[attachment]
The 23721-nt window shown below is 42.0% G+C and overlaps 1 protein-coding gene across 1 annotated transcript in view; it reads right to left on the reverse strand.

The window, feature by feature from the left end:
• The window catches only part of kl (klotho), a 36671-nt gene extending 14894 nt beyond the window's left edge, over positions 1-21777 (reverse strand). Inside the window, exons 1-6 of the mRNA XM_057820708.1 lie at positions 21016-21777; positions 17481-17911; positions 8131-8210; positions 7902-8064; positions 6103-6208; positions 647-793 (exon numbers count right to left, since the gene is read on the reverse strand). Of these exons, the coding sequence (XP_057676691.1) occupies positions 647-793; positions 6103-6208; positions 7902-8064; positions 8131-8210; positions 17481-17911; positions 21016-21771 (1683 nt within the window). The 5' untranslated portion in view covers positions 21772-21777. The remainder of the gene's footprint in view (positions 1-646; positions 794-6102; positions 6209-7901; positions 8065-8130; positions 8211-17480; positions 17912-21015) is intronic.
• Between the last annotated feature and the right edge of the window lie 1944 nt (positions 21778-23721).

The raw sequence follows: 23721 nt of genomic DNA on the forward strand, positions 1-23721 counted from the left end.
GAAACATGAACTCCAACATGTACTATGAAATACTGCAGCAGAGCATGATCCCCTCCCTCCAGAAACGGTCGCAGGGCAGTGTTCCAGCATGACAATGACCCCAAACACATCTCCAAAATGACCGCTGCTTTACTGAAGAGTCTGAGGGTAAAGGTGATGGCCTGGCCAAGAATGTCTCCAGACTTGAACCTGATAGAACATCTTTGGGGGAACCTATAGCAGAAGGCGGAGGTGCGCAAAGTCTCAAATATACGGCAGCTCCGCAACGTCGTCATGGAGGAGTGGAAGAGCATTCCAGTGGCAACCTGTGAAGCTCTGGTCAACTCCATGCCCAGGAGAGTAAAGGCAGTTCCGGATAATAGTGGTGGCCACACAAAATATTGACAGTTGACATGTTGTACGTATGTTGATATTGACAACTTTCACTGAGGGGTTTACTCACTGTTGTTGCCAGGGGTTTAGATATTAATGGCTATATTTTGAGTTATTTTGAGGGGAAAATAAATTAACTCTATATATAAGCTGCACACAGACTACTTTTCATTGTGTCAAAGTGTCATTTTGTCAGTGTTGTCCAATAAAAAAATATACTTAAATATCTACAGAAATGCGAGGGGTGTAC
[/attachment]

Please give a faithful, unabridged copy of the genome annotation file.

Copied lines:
The 23721-nt window shown below is 42.0% G+C and overlaps 1 protein-coding gene across 1 annotated transcript in view; it reads right to left on the reverse strand.

The window, feature by feature from the left end:
• The window catches only part of kl (klotho), a 36671-nt gene extending 14894 nt beyond the window's left edge, over positions 1-21777 (reverse strand). Inside the window, exons 1-6 of the mRNA XM_057820708.1 lie at positions 21016-21777; positions 17481-17911; positions 8131-8210; positions 7902-8064; positions 6103-6208; positions 647-793 (exon numbers count right to left, since the gene is read on the reverse strand). Of these exons, the coding sequence (XP_057676691.1) occupies positions 647-793; positions 6103-6208; positions 7902-8064; positions 8131-8210; positions 17481-17911; positions 21016-21771 (1683 nt within the window). The 5' untranslated portion in view covers positions 21772-21777. The remainder of the gene's footprint in view (positions 1-646; positions 794-6102; positions 6209-7901; positions 8065-8130; positions 8211-17480; positions 17912-21015) is intronic.
• Between the last annotated feature and the right edge of the window lie 1944 nt (positions 21778-23721).

The raw sequence follows: 23721 nt of genomic DNA on the forward strand, positions 1-23721 counted from the left end.
GAAACATGAACTCCAACATGTACTATGAAATACTGCAGCAGAGCATGATCCCCTCCCTCCAGAAACGGTCGCAGGGCAGTGTTCCAGCATGACAATGACCCCAAACACATCTCCAAAATGACCGCTGCTTTACTGAAGAGTCTGAGGGTAAAGGTGATGGCCTGGCCAAGAATGTCTCCAGACTTGAACCTGATAGAACATCTTTGGGGGAACCTATAGCAGAAGGCGGAGGTGCGCAAAGTCTCAAATATACGGCAGCTCCGCAACGTCGTCATGGAGGAGTGGAAGAGCATTCCAGTGGCAACCTGTGAAGCTCTGGTCAACTCCATGCCCAGGAGAGTAAAGGCAGTTCCGGATAATAGTGGTGGCCACACAAAATATTGACAGTTGACATGTTGTACGTATGTTGATATTGACAACTTTCACTGAGGGGTTTACTCACTGTTGTTGCCAGGGGTTTAGATATTAATGGCTATATTTTGAGTTATTTTGAGGGGAAAATAAATTAACTCTATATATAAGCTGCACACAGACTACTTTTCATTGTGTCAAAGTGTCATTTTGTCAGTGTTGTCCAATAAAAAAATATACTTAAATATCTACAGAAATGCGAGGGGTGTAC